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|Chancellor of Germany|
25 June 1920 – 4 May 1921
|Preceded by||Hermann Müller|
|Succeeded by||Joseph Wirth|
|Born||11 January 1852|
|Died||26 March 1926(aged 74)|
|Political party||Centre Party|
Constantin Fehrenbach, sometimes falsely, Konstantin Fehrenbach (11 January 1852 – 26 March 1926), was a German Catholic politician who was one of the major leaders of the Centre Party or Zentrum. He served as President of the Reichstag in 1918, and then as President of the Weimar National Assembly from 1919 to 1920. In June 1920, Fehrenbach became Chancellor of Germany. He resigned in May 1921 over the issue of war reparation payments to the Allies. Fehrenbach headed the Centre Party's Reichstag fraction from 1923 until his death in 1926.
Constantin (or Konstantin) Fehrenbach was born on 11 January 1852 in Wellendingen near Bonndorf in what was then the Grand Duchy of Baden as the son of Johann Georg Fehrenbach, a teacher (1826–95), and his wife Rosina (1832-1900), née Gensecke.
From 1871 to 1878, Fehrenbach studied theology, then law at Freiburg im Breisgau and in 1882 began to practise law there, soon becoming a successful criminal lawyer. In 1879, Fehrenbach married Maria (1855-1921), née Hossner at Freiburg. They had one daughter.
In 1884, he started his political career by becoming a member of the Freiburg city council (parliament). The next year, Fehrenbach became a member of the Landtag (diet) of Baden for the Catholic Zentrum. However, in 1887 he resigned his seat after disagreements with the leader of the party in Baden, Theodor Wacker . In 1895, Fehrenbach became Stadtrat in Freiburg (member of the city government) and in 1896 Kreisabgeordneter (district representative). In 1901 he was reelected to the Landtag and remained a member until 1913 (in 1907-09 as president). In 1903, he also became a member of the Reichstag where his oratory skills were widely acclaimed. In particular, his speech on the Saverne Affair in 1913 made him famous nationwide for his defence of the rights of the people of Alsace and all citizens of the German Reich against the powers of the military. In 1917, Fehrenbach became the chairman of the Hauptausschuss of the Reichstag and supported the "peace resolution" in favour of a negotiated peace. In July 1918, Fehrenbach became the last president of the Imperial Reichstag.
After the German Revolution of 1918-19, Fehrenbach once again became president of the parliament, the Weimar National Assembly in February 1919. In that office, he succeeded due to a talent for achieving compromise and a quiet and self-controlled nature. Within the Zentrum, he was a member of the party's right wing.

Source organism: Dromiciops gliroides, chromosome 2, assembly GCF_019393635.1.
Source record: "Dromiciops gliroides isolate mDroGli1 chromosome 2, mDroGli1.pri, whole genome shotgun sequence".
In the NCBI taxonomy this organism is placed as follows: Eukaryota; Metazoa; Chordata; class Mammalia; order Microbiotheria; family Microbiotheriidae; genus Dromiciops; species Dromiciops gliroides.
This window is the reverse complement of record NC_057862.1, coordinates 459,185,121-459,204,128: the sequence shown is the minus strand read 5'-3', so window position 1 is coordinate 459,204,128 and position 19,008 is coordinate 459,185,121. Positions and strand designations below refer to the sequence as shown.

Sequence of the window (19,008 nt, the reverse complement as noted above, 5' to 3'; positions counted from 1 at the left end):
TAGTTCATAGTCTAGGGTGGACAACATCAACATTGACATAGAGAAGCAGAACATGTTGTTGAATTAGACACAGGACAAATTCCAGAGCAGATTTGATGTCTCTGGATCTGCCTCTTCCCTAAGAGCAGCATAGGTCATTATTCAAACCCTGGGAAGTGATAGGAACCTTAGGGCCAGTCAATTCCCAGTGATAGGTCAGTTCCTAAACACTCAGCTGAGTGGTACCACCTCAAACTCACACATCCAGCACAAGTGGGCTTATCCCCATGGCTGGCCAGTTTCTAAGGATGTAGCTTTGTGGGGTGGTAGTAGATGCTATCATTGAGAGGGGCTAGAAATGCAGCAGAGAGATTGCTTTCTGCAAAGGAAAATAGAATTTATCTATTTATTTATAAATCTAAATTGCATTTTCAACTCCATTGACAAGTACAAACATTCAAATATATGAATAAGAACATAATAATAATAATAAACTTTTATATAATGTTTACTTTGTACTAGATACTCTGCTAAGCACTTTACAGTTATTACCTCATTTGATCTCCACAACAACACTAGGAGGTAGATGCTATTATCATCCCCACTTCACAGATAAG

In June 1920, Fehrenbach formed the first Weimar Republic cabinet without participation of the Social Democratic Party of Germany (SPD). The SPD remained the largest party in the newly elected Reichstag, which succeeded the National Assembly. As Chancellor, Fehrenbach represented Germany at the Spa. conference (1920) and the London Conference (1921) . He tried in vain to get the US government to work as a mediator. In social policy, unemployment benefits were improved during Fehrenbach's time as chancellor, with the maximum benefit for single males over the age of 21 were increased in November 1920 from 7 to 10 marks.
He resigned in May 1921, as the DVP had withdrawn its support for the government's foreign policy of trying to cooperate with the Allies on the issue of reparations. In particular, Fehrenbach had failed to get the Reichstag's approval for a fixing of German reparation payments at 132 billion gold mark. Although he officially resigned on 4 May, he remained in charge of the caretaker government until his replacement by Joseph Wirth on 10 May.
In 1922, Fehrenbach became a judge on the StaatsgerichtshofWeimar Constitution. In late 1923, Fehrenbach was elected head of the Zentrum fraction in the Reichstag. He remained in that office until his death in 1926. He also became vice-chairman of the Verein zur Abwehr des Antisemitismus , an organization fighting antisemitism., the legal guardian of the
Fehrenbach died on 26 March 1926 in Freiburg im Breisgau.
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